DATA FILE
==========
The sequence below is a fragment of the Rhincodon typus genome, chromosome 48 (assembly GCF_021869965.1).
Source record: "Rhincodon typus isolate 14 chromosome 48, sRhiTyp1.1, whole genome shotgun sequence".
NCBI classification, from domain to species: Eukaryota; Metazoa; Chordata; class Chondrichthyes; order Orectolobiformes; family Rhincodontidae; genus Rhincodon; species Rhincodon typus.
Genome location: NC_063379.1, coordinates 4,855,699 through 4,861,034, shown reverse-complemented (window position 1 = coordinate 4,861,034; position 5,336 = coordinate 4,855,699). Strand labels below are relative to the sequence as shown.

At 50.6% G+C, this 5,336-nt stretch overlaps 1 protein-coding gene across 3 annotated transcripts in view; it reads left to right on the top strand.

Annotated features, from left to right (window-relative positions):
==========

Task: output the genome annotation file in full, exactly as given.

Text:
The sequence below is a fragment of the Rhincodon typus genome, chromosome 48 (assembly GCF_021869965.1).
Source record: "Rhincodon typus isolate 14 chromosome 48, sRhiTyp1.1, whole genome shotgun sequence".
NCBI classification, from domain to species: Eukaryota; Metazoa; Chordata; class Chondrichthyes; order Orectolobiformes; family Rhincodontidae; genus Rhincodon; species Rhincodon typus.
Genome location: NC_063379.1, coordinates 4,855,699 through 4,861,034, shown reverse-complemented (window position 1 = coordinate 4,861,034; position 5,336 = coordinate 4,855,699). Strand labels below are relative to the sequence as shown.

At 50.6% G+C, this 5,336-nt stretch overlaps 1 protein-coding gene across 3 annotated transcripts in view; it reads left to right on the top strand.

Annotated features, from left to right (window-relative positions):